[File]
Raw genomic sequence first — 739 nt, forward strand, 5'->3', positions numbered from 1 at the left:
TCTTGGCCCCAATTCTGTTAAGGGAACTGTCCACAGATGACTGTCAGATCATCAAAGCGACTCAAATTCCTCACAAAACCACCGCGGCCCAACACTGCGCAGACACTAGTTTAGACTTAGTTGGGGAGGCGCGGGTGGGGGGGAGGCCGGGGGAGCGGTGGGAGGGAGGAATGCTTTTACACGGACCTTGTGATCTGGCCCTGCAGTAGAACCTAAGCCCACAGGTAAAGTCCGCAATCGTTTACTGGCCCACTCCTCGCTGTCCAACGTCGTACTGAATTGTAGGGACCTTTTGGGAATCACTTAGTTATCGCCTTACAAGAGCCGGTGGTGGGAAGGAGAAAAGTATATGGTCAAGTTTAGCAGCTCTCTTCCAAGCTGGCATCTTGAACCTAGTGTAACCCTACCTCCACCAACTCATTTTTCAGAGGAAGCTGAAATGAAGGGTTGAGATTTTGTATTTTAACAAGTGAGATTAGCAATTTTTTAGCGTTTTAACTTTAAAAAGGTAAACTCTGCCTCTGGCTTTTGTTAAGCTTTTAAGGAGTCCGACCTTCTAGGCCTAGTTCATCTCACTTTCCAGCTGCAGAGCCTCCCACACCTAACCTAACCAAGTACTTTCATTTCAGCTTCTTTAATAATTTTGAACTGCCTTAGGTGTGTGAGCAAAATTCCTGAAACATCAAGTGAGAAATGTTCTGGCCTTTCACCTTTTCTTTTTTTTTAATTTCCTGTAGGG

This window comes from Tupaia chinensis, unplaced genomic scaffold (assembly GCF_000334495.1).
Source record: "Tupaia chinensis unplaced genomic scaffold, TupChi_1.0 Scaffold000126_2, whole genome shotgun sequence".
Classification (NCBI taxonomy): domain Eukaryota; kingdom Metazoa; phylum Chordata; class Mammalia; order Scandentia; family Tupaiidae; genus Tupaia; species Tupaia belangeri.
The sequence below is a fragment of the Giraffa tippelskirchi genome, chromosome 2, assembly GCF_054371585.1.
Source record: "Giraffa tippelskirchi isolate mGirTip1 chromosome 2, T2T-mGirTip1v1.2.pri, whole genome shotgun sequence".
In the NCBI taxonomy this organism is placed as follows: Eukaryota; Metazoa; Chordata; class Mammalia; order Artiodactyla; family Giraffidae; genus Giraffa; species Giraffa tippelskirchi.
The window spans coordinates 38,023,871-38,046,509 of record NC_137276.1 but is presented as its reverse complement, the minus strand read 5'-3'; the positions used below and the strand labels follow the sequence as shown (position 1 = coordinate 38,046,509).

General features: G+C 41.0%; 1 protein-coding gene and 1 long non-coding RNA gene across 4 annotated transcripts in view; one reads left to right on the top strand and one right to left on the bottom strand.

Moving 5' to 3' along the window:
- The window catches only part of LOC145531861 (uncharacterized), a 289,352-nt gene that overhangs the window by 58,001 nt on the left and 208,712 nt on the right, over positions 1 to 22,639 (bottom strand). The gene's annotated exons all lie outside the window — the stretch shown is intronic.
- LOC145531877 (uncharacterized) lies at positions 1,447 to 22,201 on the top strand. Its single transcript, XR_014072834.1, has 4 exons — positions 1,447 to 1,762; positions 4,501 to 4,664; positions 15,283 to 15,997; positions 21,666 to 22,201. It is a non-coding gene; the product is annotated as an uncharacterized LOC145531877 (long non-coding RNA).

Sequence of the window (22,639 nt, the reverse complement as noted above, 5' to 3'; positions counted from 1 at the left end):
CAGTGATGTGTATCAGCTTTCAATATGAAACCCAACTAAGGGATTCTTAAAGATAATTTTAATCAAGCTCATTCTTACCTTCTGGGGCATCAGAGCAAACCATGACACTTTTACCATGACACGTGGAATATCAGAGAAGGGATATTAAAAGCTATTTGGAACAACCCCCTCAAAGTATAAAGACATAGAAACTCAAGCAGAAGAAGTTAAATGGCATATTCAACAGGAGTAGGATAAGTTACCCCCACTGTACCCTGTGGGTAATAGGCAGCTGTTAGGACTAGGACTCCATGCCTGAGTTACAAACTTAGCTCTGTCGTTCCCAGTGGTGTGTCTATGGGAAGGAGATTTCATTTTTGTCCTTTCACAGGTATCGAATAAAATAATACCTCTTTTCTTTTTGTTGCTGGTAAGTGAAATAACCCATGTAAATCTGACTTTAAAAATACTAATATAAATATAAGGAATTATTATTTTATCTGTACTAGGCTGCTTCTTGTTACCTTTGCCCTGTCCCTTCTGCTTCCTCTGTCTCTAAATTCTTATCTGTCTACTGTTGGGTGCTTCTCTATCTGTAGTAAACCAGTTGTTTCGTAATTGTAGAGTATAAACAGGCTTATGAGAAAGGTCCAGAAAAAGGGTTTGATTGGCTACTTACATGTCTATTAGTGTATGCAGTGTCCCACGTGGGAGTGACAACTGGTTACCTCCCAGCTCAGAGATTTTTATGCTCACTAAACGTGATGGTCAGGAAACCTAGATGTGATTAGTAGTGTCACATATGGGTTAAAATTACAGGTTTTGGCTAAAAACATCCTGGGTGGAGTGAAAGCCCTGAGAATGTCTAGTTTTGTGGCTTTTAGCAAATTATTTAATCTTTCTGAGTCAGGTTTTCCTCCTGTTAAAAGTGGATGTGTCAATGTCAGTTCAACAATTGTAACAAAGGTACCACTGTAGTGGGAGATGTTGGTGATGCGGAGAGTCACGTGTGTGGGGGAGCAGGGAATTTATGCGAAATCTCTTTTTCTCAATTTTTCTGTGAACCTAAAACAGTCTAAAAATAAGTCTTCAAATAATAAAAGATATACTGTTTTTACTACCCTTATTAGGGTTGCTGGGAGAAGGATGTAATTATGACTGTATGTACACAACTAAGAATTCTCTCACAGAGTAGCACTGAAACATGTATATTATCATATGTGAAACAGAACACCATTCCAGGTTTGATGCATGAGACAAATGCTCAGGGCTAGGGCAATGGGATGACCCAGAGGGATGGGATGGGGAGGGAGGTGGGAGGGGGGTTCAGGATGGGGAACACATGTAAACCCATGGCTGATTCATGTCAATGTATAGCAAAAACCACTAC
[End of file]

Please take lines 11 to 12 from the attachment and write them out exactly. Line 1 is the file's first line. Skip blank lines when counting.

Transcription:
Moving 5' to 3' along the window:
- The window catches only part of LOC145531861 (uncharacterized), a 289,352-nt gene that overhangs the window by 58,001 nt on the left and 208,712 nt on the right, over positions 1 to 22,639 (bottom strand). The gene's annotated exons all lie outside the window — the stretch shown is intronic.